Paddle was responding well to a series of tube-feedings, starting with baby formula and later with blended fish milkshakes consisting of salmon oil, herring and water. "He was very eager and energetic, once he was feeling better," explained Stan Jensen, another volunteer Harbor Crew supervisor. "We were all hoping and working for the best recovery and outcome." said Stan Jensen.
Then, something very disappointing happened with Paddle's story of survival. Little Paddle died over night, on July 1st, a month into his rehabilitation. "Unfortunately, Paddle succumbed to the extent of malnutrition and related challenges he'd faced," explained Dr. Jeff Boehm, the Center's executive director. Once Paddle had been stabilized, he began to respond to his treatment plan, and Harbor Crew volunteers and vet staff had become guardedly optimistic. "Though it's not good news... we stand to learn from Paddle's passing... in our post-mortem analysis, (which) we'll be sure to share," added Dr. Boehm.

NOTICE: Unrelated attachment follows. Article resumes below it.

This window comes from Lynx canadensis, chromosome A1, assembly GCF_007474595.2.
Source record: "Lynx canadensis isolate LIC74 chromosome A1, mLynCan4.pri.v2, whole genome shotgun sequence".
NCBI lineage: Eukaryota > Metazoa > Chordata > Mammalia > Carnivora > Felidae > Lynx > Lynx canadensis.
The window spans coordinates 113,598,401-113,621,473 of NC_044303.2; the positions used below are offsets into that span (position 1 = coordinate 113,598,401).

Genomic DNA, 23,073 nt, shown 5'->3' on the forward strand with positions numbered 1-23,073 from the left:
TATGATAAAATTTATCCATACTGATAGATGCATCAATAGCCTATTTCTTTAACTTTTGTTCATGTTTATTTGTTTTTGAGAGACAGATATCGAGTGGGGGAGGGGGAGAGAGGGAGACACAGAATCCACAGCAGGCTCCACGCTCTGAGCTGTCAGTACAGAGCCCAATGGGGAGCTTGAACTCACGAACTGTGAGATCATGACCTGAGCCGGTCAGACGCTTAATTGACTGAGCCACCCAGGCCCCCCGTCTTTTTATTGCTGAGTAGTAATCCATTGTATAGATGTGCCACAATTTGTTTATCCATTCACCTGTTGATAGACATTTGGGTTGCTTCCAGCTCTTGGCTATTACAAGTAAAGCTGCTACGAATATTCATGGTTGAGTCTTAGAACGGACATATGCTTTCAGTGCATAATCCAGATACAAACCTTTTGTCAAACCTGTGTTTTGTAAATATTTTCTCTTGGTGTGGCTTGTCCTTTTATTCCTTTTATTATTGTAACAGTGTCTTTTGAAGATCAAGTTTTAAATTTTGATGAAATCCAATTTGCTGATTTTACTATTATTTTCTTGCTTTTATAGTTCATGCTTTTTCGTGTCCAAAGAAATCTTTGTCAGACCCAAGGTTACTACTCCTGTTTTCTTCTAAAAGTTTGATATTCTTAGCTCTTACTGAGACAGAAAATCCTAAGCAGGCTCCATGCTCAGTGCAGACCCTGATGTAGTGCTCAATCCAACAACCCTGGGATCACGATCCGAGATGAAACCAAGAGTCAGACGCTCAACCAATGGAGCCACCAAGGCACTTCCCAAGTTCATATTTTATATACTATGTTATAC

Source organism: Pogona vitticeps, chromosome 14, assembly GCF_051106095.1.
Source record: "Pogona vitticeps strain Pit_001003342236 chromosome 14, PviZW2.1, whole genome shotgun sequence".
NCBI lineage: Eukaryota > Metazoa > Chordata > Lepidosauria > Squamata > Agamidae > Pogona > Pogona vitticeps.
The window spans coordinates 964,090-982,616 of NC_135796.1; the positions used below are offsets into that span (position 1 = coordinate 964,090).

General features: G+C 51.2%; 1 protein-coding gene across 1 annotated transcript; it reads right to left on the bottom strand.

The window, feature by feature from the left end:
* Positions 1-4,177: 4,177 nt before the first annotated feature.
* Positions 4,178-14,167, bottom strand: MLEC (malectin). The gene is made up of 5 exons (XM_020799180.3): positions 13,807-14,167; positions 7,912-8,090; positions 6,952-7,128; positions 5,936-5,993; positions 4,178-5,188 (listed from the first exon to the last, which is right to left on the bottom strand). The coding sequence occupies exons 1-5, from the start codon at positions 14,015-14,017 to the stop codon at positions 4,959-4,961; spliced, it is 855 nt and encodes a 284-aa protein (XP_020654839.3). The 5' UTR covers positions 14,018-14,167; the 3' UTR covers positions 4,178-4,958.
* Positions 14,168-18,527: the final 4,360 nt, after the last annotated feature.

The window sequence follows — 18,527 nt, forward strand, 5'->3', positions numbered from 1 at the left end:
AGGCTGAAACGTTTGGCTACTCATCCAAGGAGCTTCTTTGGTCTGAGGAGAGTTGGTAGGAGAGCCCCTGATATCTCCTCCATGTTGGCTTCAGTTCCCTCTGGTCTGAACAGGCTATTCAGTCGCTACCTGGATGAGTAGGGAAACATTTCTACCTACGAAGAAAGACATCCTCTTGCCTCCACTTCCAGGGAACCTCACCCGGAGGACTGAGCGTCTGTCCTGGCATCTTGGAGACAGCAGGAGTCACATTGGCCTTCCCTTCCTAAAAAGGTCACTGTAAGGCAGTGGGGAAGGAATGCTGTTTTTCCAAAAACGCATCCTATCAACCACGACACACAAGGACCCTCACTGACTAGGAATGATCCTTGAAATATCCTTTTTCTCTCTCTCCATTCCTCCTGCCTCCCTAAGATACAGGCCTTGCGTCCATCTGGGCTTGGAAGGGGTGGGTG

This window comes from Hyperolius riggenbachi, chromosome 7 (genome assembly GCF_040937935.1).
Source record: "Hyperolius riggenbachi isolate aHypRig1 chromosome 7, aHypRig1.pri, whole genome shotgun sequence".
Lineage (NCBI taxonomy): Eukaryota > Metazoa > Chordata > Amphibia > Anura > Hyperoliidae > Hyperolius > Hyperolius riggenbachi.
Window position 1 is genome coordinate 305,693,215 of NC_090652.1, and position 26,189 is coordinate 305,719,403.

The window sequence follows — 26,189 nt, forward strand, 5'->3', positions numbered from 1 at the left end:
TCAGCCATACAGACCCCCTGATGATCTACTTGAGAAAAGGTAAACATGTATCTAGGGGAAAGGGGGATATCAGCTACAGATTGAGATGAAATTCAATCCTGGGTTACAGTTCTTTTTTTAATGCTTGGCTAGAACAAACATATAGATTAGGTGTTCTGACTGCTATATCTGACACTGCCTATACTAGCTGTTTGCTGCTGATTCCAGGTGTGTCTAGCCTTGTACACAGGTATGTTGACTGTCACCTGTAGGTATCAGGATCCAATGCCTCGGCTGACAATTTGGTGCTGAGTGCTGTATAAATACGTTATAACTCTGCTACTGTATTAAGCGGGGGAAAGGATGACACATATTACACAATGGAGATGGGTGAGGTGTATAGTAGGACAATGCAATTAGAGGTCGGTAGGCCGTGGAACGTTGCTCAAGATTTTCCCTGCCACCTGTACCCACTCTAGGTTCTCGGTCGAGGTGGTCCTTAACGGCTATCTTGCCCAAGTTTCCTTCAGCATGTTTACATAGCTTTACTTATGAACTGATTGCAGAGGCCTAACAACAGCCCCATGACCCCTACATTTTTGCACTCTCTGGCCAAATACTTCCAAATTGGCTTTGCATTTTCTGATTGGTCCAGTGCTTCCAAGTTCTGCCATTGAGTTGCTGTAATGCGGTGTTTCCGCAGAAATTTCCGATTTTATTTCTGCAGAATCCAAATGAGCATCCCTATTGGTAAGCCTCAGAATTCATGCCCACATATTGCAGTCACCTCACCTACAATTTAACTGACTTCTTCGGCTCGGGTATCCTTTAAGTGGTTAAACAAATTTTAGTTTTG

It's always a risk to share and sometimes even to celebrate, our patients' amazing survival stories. But, as Dr. Boehm reminded us, "It is important to tell the complete story, which reflects the complexity and unpredictability of the Center's work." It is true, that dear little Paddle's passing will yield more scientific knowledge for our current and future pinniped patients...
We are all greatly saddened by his passing. But, we were privileged to have cared for this special pinniped patient, and hoped and worked for his recovery and release back into the wild. We're sorry he didn't make it -- our brave little Paddle!